Despite his recent troubles, Woods’ impact on the game remains undeniable, and not just from an athletic perspective. Professional golfers today earn much more money in endorsement deals than ever before, thanks in part to precedents he set over the last few years. In 2007, fellow superstar Phil Mickelson earned $47 million from endorsements alone, a handsome sum that was not the norm for professional golfers prior to Woods.
Before firearms became widely used, bows and arrows were the weapons of choice for hunting and combat. In the sixth century there was simply no other way to put a man down at 50 paces while hiding safely behind a tree. Today, guns have long since replaced the bow and arrow, but archery remains a popular recreational activity. Modern-day archers, bowmen and toxophilites can all practice the sport without any fear that anyone will fire back.
Archery received a boost in popularity when it was used by Legolas the Elf in the "Lord of the Rings" film franchise and by Sylvester Stallone in the "Rambo" movies. Both actress Geena Davis and musician Ted Nugent are well-known archery enthusiasts, and it remains a popular pastime today.
Just like target archery, shooting qualifies as a competitive, Olympic-recognized sport. It made a notable appearance in the 1900 games, when live pigeons were used as targets. After that, live pigeons were replaced with clay ones, making the spectacle much less gruesome for spectators.
Shooting is a sport in which people of almost any physical condition can participate, as the National Rifle Association will be happy to remind you. It offers resources to women who wish to become shooters, youth programs, gunsmithing, and a training department for newcomers to the sport.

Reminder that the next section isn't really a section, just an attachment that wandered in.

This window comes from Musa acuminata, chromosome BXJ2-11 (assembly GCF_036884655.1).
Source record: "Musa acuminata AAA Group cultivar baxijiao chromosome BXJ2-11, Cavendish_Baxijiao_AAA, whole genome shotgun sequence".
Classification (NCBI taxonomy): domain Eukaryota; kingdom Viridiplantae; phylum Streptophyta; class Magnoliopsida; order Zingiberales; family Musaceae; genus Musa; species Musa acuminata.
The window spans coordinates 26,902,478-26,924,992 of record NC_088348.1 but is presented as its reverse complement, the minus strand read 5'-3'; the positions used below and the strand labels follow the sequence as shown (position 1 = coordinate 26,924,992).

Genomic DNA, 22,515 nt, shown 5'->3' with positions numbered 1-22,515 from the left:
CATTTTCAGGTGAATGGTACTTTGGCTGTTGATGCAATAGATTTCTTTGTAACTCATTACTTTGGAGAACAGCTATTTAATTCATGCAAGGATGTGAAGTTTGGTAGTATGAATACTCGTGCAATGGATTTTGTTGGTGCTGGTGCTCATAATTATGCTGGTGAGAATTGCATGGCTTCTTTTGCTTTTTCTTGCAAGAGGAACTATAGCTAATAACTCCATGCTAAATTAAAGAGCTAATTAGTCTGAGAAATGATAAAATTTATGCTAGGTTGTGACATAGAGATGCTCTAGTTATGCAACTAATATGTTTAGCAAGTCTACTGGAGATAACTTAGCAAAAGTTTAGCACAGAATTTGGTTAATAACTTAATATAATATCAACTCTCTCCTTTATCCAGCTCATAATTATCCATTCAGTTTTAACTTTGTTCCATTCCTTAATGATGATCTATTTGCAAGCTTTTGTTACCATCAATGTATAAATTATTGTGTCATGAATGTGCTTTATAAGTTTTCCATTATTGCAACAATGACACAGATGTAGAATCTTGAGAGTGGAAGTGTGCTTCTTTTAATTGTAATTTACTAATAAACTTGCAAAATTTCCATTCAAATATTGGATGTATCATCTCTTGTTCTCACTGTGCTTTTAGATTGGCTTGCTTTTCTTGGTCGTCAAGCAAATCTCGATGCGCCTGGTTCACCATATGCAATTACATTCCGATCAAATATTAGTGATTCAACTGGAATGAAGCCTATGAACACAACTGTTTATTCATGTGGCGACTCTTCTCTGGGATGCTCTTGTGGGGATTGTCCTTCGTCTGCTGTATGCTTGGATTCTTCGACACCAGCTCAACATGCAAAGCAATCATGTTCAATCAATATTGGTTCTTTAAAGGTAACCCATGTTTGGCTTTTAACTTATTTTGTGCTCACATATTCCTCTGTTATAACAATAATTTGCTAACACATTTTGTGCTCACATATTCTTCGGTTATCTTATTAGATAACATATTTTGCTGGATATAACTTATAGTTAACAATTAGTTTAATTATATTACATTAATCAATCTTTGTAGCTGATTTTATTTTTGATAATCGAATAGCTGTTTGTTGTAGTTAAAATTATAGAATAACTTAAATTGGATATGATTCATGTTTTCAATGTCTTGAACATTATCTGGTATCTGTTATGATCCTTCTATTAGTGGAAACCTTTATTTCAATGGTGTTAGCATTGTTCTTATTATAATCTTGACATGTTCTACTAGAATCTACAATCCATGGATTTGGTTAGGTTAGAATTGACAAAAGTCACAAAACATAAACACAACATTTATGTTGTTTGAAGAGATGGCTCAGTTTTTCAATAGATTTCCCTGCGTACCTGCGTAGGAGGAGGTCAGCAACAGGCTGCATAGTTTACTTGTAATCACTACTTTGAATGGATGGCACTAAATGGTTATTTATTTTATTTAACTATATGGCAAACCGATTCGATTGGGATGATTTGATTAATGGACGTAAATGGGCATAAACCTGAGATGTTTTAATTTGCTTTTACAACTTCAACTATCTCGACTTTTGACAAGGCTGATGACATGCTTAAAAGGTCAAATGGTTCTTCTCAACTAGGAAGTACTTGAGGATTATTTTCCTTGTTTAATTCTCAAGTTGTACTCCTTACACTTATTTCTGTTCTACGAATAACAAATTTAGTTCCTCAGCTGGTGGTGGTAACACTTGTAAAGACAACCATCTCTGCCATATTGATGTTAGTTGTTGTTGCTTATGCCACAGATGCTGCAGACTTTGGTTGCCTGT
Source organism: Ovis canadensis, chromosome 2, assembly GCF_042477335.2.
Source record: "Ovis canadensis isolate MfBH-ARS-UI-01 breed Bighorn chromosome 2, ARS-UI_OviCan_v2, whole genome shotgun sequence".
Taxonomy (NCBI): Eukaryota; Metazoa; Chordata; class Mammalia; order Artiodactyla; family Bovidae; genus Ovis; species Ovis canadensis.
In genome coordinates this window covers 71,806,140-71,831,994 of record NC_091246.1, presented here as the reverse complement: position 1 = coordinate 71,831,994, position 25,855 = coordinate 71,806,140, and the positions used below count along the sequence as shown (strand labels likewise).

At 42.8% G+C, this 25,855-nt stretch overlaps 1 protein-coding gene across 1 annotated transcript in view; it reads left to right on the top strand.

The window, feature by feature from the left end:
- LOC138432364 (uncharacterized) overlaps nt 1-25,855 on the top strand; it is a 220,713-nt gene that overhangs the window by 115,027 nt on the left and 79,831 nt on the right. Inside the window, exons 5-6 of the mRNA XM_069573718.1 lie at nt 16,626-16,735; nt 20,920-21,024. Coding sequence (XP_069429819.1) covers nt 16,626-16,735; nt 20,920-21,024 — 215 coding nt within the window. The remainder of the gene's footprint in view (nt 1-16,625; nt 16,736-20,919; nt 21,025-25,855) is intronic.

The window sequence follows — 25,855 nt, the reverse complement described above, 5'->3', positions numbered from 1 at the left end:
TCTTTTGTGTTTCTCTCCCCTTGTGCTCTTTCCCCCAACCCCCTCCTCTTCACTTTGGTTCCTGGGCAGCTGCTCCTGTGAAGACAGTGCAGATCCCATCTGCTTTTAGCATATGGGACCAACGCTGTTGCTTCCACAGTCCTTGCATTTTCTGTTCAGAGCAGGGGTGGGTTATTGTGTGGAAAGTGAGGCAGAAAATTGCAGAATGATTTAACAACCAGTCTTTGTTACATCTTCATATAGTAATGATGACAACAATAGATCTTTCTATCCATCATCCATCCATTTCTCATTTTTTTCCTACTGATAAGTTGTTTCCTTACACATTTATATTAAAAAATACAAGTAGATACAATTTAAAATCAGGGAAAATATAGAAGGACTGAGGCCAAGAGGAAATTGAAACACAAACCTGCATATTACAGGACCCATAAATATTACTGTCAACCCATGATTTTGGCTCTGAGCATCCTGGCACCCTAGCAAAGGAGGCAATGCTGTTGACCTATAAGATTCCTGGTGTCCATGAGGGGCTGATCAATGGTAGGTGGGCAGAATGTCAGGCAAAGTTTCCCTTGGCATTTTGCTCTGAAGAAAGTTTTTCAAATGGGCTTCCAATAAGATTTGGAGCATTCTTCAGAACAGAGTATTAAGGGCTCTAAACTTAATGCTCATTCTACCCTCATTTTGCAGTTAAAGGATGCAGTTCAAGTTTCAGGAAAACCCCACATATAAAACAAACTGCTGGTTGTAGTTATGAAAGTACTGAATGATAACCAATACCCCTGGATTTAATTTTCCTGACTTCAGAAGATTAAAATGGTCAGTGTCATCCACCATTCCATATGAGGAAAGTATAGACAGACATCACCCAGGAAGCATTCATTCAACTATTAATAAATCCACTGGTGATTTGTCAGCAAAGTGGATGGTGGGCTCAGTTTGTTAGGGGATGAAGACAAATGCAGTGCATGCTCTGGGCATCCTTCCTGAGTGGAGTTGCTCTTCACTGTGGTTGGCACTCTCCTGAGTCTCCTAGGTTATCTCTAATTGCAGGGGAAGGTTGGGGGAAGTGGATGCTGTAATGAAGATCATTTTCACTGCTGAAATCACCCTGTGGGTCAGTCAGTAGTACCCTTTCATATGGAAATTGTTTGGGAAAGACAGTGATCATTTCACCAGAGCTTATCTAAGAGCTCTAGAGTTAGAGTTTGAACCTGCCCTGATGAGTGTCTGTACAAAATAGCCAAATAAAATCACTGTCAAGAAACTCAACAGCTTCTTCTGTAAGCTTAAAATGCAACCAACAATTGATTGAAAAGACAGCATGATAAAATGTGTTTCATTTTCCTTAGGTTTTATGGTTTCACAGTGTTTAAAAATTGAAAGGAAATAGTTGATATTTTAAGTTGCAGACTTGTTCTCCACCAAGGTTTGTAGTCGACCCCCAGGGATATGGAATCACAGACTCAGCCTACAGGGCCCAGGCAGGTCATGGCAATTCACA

Table tennis has only been an Olympic sport since 1988. It became a federated sport in 1921, however, with the founding of the Table Tennis Association. Since then, it’s become internationally popular among all age groups and skill levels, and no basement rec room is complete without a table.
Of all the athletes who have distinguished themselves in ping pong, Sweden’s Jan-Ove Waldner has won the most effusive praise, with international publications referring to him as “the Mozart of table tennis.” He endorses the Schildkrot Waldner Platinum Attack Table Tennis Bat.
Horse training is an Olympic-recognized sport. One form of horse training is dressage, in which the animals are taught graceful, subtle movements that appear slight at best to the untrained eye, and certainly lack the speed and excitement of thoroughbred racing.
Despite its reputation as “Horse Ballet,” it’s tougher than it looks for both the horse and the rider. So while it’s a pursuit that people in less than top physical shape can consider, nobody should fool themselves into thinking that it’s easy by any means.